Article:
- POSTED: 03 Feb 2014 18:50
A Vietnamese diplomat once posted at the country's consulate in Geneva says he has sought political asylum in Switzerland, just days before a UN review of Vietnam's human rights record.
GENEVA: A Vietnamese diplomat once posted at the country's consulate in Geneva said he has sought political asylum in Switzerland, just days before a UN review of Vietnam's human rights record.
Dang Xuong Hung, who served as the consul from 2008 to 2012, when he formally withdrew from the Vietnamese Communist Party, told Geneva station Leman Bleu on Sunday that he had applied for Swiss asylum last October.
"The Berlin wall fell 25 years ago, but Vietnam is still under a communist regime," he said.
"The Vietnamese Communist Party persists with its aim to continue the dictatorship, to continue with a one-party regime."
Dang, who began working for the Vietnamese foreign ministry in 1983, blamed the one-party system for "the total crisis" Vietnam was experiencing in all areas.
"There is an economic crisis, a political crisis, and crisis in education, in health," he said, adding that he hoped his defection would prompt others to follow his lead.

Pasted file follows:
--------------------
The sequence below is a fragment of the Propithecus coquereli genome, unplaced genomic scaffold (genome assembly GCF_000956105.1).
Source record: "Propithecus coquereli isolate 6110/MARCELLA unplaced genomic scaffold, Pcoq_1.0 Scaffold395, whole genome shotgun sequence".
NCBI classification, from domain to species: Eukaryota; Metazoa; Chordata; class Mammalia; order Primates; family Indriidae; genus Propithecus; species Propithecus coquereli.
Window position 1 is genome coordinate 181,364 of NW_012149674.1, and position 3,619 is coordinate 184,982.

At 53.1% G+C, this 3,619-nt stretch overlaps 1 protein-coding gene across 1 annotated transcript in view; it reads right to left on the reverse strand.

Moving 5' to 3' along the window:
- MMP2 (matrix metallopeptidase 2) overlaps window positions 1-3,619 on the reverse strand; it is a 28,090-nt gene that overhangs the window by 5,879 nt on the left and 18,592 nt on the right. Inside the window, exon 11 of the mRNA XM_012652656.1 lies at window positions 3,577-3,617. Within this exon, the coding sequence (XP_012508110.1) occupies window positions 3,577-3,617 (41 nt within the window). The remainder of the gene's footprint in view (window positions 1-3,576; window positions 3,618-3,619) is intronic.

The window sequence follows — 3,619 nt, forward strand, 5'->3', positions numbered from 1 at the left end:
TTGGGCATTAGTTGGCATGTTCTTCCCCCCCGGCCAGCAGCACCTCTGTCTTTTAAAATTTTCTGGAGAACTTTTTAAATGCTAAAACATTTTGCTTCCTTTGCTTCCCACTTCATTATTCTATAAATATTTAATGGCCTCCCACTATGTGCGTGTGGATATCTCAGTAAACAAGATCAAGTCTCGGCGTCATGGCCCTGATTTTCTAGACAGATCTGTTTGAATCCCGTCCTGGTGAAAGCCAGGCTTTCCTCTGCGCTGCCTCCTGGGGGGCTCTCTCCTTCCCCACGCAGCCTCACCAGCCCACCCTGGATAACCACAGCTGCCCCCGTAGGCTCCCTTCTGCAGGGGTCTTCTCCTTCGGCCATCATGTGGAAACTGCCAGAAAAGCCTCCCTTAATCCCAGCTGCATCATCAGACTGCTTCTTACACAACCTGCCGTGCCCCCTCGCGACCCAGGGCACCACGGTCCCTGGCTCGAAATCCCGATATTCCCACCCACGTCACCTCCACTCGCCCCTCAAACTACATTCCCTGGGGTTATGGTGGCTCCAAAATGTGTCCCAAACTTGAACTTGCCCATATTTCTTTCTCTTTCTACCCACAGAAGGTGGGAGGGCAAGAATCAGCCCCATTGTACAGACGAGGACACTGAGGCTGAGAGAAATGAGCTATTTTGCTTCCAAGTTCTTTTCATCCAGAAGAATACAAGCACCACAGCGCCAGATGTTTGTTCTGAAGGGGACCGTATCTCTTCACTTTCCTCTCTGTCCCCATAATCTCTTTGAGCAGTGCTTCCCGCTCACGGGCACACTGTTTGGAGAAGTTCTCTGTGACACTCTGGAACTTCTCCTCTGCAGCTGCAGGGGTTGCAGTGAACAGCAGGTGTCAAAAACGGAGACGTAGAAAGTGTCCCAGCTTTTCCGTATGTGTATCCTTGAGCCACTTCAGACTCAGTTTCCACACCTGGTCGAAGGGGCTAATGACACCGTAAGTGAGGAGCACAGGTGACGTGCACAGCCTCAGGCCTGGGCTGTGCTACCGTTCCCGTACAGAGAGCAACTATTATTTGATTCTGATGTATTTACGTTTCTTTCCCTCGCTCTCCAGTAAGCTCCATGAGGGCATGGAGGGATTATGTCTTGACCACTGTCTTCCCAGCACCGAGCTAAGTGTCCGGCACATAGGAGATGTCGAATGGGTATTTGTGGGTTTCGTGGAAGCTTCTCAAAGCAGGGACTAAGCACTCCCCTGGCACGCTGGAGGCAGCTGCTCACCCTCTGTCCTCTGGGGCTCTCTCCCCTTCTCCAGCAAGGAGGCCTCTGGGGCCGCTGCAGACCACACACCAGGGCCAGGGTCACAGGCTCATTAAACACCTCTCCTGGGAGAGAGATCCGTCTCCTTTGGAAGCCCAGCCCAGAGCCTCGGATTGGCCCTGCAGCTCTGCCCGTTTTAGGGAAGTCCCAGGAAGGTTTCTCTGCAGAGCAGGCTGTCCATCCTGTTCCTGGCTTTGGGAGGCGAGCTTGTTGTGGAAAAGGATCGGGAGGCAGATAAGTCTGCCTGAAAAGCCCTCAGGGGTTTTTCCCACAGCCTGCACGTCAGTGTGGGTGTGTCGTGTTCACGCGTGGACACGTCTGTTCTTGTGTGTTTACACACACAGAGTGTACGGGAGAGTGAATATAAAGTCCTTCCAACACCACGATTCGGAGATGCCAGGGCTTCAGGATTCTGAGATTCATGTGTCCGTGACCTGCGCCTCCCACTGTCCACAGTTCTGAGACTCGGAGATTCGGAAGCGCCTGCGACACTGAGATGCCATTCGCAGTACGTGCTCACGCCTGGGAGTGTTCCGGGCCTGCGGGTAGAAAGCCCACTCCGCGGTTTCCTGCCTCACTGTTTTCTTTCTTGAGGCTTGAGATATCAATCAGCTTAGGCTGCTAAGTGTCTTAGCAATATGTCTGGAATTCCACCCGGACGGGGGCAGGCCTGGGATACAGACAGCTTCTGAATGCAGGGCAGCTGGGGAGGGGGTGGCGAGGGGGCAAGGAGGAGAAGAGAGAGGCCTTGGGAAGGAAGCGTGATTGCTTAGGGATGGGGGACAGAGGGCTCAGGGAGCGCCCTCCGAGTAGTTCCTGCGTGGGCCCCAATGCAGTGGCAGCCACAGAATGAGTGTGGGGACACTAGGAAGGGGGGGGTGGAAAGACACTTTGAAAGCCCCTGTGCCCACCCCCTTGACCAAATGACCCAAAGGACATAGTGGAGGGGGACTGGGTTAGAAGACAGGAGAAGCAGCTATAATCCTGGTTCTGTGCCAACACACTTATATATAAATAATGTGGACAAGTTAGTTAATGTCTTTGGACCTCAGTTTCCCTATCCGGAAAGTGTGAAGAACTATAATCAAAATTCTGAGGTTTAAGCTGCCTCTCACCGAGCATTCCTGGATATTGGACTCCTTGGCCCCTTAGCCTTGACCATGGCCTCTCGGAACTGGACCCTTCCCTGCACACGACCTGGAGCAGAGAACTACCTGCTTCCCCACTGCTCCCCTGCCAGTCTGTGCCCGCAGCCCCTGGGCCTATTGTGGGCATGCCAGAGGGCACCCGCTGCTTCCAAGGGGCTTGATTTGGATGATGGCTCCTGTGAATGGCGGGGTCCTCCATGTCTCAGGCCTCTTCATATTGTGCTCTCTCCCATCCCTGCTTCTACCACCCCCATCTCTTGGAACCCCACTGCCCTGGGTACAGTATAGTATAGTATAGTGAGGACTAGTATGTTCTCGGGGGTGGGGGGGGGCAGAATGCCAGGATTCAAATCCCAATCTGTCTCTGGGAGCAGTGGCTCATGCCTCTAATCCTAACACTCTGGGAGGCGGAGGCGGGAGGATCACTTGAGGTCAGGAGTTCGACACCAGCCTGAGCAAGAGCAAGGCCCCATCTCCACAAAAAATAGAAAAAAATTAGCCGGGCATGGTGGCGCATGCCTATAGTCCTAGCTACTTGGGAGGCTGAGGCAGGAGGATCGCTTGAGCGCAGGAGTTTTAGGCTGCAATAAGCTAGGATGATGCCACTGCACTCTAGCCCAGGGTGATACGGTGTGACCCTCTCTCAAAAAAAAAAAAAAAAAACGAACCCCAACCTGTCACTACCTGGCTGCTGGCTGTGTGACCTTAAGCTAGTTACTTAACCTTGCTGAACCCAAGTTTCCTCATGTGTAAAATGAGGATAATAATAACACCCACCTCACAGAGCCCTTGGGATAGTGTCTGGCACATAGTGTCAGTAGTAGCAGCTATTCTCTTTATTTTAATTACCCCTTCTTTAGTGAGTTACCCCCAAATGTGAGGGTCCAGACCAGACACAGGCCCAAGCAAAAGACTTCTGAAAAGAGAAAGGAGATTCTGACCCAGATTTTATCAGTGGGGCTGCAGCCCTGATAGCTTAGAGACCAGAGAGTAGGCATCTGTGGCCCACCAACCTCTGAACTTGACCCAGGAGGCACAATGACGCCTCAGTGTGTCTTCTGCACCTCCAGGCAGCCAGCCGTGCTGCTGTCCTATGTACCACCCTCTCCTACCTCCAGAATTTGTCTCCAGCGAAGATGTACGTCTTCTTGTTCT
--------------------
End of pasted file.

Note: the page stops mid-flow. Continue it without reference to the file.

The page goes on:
The news came ahead of a review before the UN's top human rights body of Vietnam's rights record.
In a letter to the Vietnamese delegation attending the so-called Universal Periodic Review before the UN Human rights Council, Dang voiced empathy with diplomats who "care about Vietnam, but are shackled by invisible bonds".
He urged the delegation to openly admit to Vietnam's violations.
"Once we dare speak the truth, we won't have to waste time dishonestly concealing the facts," he wrote.
Rights groups meanwhile decried that an independent journalist and civil society advocate scheduled to speak on the sidelines of the UPR in Geneva this week had been blocked from leaving Vietnam.
"We are alarmed at the Hanoi government's attempts to silence Pham Chi Dung," Hillel Neuer, head of Geneva-based rights group UN Watch, said in a statement.
UN Watch and Vietnamese pro-democracy group Viet Tan had invited Pham, who publicly quit the Communist Party last December, to speak at a side event on Tuesday focused on Vietnam's responsibilities as a new member of the Human Rights Council.
Police had prevented him from boarding his flight in Saigon on Saturday, even though he held a valid Vietnamese passport and a Swiss visa, they said.
"Only authoritarian governments deny citizens their freedom of travel and right to free expression," Viet Tan spokesman Duy Hoang said.
The organisers said Pham's message would be conveyed at Tuesday's event even if he could not attend physically.